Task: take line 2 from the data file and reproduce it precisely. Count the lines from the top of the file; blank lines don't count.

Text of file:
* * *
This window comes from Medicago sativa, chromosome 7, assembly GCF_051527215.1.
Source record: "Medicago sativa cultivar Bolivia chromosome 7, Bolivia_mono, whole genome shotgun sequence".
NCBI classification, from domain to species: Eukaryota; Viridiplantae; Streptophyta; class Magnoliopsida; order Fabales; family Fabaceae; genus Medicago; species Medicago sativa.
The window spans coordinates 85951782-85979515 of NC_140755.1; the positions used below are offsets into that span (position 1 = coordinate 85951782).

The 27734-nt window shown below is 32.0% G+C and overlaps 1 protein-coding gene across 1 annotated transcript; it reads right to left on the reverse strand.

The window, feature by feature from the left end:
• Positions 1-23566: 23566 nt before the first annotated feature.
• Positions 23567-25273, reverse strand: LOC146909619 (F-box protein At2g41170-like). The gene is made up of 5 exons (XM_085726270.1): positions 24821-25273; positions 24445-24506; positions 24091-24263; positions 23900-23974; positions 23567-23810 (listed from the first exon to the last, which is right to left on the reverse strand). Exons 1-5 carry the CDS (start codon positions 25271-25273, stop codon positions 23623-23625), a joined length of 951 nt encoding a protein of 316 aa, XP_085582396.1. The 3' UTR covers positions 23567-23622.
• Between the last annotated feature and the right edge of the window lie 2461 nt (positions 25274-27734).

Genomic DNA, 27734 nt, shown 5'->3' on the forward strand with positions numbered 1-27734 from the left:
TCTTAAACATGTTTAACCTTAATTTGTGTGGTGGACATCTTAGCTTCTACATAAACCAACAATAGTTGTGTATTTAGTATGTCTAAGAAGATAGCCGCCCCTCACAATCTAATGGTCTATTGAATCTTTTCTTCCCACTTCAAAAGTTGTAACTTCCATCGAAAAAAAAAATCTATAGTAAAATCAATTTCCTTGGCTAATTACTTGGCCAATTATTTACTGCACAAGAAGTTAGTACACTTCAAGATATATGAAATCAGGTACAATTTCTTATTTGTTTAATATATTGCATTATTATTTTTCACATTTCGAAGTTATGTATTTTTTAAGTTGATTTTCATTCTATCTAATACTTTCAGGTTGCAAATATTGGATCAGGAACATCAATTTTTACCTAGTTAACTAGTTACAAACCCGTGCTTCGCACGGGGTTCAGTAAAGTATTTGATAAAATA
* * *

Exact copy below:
Source record: "Medicago sativa cultivar Bolivia chromosome 7, Bolivia_mono, whole genome shotgun sequence".